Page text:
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Comment under the video "Why feminism is good for men."

The video's url:

My comment:

Feminist initiatives like #HeForShe impose on men the very gender roles feminists like you claim it tries to eliminate. It just adds one detail: Only fill those roles for the benefit of women, never because it's natural or comfortable for you. And never expect to have your masculinity considered BY women while they're busy demanding you be strong & commanding against other men on women's behalf, because your humanity is secondary to your function as a shield/beast of burden for women.

Feminist propaganda campaigns like "Don't be that guy" do the same thing - make every man, specifically BECAUSE of standards for masculinity, responsible for the safety of women who can't or won't be responsible for themselves.

Meanwhile, feminists clearly feel entitled to tell men which feelings they're allowed to express.

Feeling girly? Great! You're a feminist!

Feeling a need for human companionship? Get the heck outta here, creep!

Feeling hurt over being rejected? Now you're a misogynist!

Resent the damage done when you were circumcised? Don't expect help from feminists. They're too busy lining up to tell you that women, whose genital integrity is legally protected throughout the vast majority of the world in many nations where yours isn't & even where neonatal male genital cutting is common, have it worse. And they'll tell you that you're a misogynist if you think the more widespread cutting practice is anywhere near as bad of a problem as the comparatively rare one. 

Heart broken because your children were taken from you in a divorce? Don't look to feminists for help. They're too busy opposing equally shared parenting legislation.

Would you feel more comfortable with equal reproductive rights, such as a legal equivalent to women's "safe haven" option? Don't look to feminists for help with that, either. They're too busy demanding stricter child support enforcement against you.

Hurt or afraid because you're being abused by your wife, girlfriend or a woman in your family? Don't look to feminism for that, either. They've spent the last 40+ years telling the public that doesn't happen, and if it does, it's "preemptive self-defense" because they believe you'll inevitably hit back. 

Trauma from being assaulted or even raped by a sexually aggressive woman? Yeah, don't look to feminism for help with that either. Feminist research on sexual violence has been carefully designed to avoid evidence of experiences like yours so they can paint sexual violence as a male behavior & blame you for it.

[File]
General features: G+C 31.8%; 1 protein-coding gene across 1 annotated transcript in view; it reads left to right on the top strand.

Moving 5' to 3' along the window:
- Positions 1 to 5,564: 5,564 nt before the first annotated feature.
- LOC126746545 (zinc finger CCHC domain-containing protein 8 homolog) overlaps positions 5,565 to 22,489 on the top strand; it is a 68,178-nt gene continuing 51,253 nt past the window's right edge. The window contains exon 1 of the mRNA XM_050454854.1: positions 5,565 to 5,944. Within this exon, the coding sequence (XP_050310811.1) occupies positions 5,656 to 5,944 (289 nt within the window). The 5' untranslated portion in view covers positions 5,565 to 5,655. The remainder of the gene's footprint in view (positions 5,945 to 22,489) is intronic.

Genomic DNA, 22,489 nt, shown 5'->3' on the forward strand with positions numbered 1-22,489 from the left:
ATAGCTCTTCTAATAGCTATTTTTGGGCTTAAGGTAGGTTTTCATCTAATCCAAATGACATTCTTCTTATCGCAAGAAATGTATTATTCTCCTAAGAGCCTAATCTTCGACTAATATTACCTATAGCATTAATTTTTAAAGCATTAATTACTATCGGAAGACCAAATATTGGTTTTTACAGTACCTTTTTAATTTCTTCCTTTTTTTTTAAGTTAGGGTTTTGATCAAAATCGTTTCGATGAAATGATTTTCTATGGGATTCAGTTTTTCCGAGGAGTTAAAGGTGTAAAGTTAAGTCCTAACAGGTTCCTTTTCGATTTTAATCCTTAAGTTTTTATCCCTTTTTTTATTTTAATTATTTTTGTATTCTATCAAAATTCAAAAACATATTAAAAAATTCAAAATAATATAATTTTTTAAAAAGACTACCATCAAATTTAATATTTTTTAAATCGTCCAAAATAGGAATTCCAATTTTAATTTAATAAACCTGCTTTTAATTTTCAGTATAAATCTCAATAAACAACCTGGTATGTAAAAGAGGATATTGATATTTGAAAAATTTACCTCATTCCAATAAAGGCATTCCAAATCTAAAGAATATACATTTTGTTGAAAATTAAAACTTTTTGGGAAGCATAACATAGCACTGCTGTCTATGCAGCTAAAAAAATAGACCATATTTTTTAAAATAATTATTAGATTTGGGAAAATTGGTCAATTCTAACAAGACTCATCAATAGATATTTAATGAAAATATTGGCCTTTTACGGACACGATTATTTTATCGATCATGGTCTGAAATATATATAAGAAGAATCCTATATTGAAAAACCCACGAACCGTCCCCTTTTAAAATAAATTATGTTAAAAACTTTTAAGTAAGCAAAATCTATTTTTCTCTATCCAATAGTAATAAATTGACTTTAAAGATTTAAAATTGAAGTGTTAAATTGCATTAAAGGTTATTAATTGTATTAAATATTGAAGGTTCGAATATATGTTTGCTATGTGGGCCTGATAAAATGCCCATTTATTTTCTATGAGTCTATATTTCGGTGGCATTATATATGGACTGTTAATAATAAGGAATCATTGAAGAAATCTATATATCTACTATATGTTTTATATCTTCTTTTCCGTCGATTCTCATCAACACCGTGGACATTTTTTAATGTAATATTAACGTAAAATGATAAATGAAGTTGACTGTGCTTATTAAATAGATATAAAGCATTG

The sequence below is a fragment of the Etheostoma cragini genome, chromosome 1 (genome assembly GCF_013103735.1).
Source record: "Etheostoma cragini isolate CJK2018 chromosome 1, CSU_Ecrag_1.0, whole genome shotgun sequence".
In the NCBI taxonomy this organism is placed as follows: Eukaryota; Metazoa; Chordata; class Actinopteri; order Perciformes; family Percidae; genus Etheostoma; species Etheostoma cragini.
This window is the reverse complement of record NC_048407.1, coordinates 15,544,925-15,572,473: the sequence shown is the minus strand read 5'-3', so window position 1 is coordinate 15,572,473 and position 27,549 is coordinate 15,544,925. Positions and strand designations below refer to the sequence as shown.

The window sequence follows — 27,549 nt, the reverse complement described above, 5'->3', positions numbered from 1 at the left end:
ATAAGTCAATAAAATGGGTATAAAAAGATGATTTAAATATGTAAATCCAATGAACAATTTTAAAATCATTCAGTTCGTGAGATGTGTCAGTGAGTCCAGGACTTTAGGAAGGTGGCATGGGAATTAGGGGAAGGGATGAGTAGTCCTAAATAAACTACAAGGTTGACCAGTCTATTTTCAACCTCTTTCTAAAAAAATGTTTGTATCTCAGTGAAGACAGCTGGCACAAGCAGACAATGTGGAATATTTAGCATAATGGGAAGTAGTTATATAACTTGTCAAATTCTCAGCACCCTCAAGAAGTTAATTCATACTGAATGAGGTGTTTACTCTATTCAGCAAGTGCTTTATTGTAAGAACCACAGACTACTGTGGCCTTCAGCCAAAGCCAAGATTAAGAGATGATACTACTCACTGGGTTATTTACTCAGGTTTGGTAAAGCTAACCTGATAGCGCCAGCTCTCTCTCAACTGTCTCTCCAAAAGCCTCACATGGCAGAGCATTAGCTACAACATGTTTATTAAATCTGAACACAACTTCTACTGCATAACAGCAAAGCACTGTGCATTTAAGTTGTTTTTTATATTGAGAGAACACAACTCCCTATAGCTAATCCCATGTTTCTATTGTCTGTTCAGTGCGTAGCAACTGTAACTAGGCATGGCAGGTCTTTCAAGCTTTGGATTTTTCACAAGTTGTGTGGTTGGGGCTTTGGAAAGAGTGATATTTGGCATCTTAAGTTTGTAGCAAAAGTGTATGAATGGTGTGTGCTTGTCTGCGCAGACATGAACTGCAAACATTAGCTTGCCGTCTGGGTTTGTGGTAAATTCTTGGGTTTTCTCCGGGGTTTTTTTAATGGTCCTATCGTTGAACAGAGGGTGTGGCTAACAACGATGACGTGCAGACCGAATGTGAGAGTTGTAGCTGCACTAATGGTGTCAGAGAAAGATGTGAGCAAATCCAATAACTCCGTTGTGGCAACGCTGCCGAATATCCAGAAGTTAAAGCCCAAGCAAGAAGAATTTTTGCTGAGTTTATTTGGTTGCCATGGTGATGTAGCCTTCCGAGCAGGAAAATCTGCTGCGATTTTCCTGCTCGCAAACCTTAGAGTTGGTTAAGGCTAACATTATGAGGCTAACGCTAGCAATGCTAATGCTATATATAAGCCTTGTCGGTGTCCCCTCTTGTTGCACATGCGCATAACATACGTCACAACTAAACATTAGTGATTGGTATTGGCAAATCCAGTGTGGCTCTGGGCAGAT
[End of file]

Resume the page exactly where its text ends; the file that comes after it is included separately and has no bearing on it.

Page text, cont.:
Has your life been wrecked by false accusations? Don't expect feminists to care how you feel about that, either. Their story on your experience varies from "it's not as bad as experiencing (whatever crime you were falsely accused of) or "It's ok to sacrifice a few innocent men to ensure we catch all men guilty of (whatever the crime) as if hurting you somehow helps real victims of that crime... to "it's no big deal, because it's rare" as if rarity makes a crime less heinous (Jeffrey Dahmer's victims' families should be glad to know that)... to "This is beneficial - the falsely accused could learn something from the experience" as if you had no sympathy for victims prior & any harm done is negated by changing that... to "Women don't lie about (the crime) so it can't be false" even if you have evidence of your innocence. 

So yeah, men... you're supposed to express your feelings, except when it's not convenient for feminists, such as when you've been raped, abused, alienated, or falsely accused BY A WOMAN... or permanently scarred in a way that they feel competes with a female victim narrative. 

What DO they want you to do? 

Take dance classes, have your ass waxed, and only ever cry when bad things happen to women, because it doesn't really matter to them when bad things happen to you. 

But feminism is totally NOT about hating men, right?

Rape, a dish with no turnips

Is rape as we know it a social construct? 

If so, what does that mean about our legal and social response to it?
Does that make feminism's "rape culture" theory a social construct?
How does that affect the validity of the theory?

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